Comcast + NBC = Sports Juggernaut

1. What a Comcast Buyout of NBC would Mean for Sports

If Comcast's (CMCSA) high-profile bid to take control of General Electric's (GE) NBC Universal goes through, the new network could, seemingly overnight, present a true rival to Walt Disney (DIS) ABC/ESPN juggernaut for the hearts and minds of sports fans everywhere.

According to sources cited by The Wall Street Journal, Comcast and GE officials "see the creation of a combined sports business as a key benefit" of a merger of Comcast's cable channels with the NBC network and Universal's many other entertainment properties. At an industry conference in June, Comcast Programming Executive Jeff Shell stated that expanding the sports business at his cable networks was 'top of our list over the next five years.'" Owning sports and entertainment content has long been a part of the Comcast strategy; the company owns E! Entertainment, 11 regional sports networks, and other sports properties including Golf Channel and Versus (home of $ports Take program).

The new broadcast entity would combine the companies' rights to golf, hockey, and college football with NBC's rights to Sunday Night Football games through 2013 (for which it pays $600 million a year) and the Olympic Games through 2012 ($2 billion). Additionally, it would give NBC Sports a conduit to cable subscription revenues, such as the approximately $400 million that the Golf Channel and Versus currently enjoy. All told, cable-TV subscriptions accounted for more than $17.7 billion of revenue in the first half of 2008 alone. The company has 24 million cable customers (one out of five TV households), and 15.3 million high-speed Internet accounts.

Moreover, the strong platform the new entity would provide would likely give Comcast more leverage when negotiating carriage fees with ESPN. Comcast and other cable companies are paying approximately $5.8 billion to carry ESPN's seven domestic networks this year, according to the Journal.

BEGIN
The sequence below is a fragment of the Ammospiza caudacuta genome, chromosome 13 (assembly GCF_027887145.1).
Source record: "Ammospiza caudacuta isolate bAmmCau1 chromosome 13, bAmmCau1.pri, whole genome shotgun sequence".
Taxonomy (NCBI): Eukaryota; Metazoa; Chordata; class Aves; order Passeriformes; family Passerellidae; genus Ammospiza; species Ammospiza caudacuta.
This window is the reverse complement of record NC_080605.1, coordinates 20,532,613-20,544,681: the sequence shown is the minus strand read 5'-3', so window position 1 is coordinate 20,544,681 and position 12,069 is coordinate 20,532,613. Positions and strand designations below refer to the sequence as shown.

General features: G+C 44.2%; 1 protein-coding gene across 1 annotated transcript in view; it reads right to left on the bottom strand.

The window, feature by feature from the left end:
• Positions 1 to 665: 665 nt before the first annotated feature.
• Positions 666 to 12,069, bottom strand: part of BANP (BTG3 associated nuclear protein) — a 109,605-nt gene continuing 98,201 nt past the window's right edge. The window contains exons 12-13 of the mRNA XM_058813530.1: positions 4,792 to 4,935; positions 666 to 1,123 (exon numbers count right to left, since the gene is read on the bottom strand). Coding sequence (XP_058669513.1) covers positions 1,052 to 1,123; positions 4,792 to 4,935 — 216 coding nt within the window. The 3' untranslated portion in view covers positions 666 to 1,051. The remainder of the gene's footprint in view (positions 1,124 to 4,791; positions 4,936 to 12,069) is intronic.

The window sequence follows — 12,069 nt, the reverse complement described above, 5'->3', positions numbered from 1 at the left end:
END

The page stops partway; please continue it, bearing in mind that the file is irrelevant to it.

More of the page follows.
Comcast better act fast—on Friday, it was rumored that Liberty Media (LMDIB) Chairman John Malone and News Corp. (NWS) Chief Executive Rupert Murdoch were said to be interested in the deal.

2. Rush, Flushed

Na na na na. Na na na na. Hey, hey, hey. Good-bye.

The group bidding to buy the St. Louis Rams, led by Real Salt Lake owner Dave Checketts, has severed ties with conservative talk-radio personality Rush Limbaugh, likely making the group more worthy in the eyes of NFL owners and officials and vaulting them close to the top of the list. Checketts issued his first public statement on the matter Thursday, saying: "It has become clear that [Limbaugh's] involvement in our group has become a complication and a distraction.…As such, we have decided to move forward without him."

A livid Limbaugh took to the airwaves on Friday—and followed up with an incendiary opinion piece in the The Wall Street Journal the next day—blaming the situation on ongoing attacks on political conservatism by the left. He claimed that he had warned Checketts about the "firestorm" that was likely to ensue when his participation was made public, but that Checketts had assured him he had "cleared [Limbaugh's] involvement with people at the highest levels." Limbaugh also said he told Checketts that he refused to withdraw, saying "you go public and you fire me." Apparently, he didn't have to tell Checketts twice.

NFL sources were also cited as saying that Limbaugh's role meant the bid had "zero chance" of being approved by a necessary three-quarter majority of the league's 32 owners. While most owners remained silent on the topic, Colts owner Jim Irsay said: "Sometimes privileges in life do get lost. …I've met Rush only once, and he seemed like a nice guy. But when you see the comments that are out there, I would not be comfortable." Miami Dolphins wide receiver Greg Camarillo summed it up well. "The NFL is obviously a diverse workplace," he said, "and you've got to be pretty sensitive to everybody's needs. You can't alienate any group."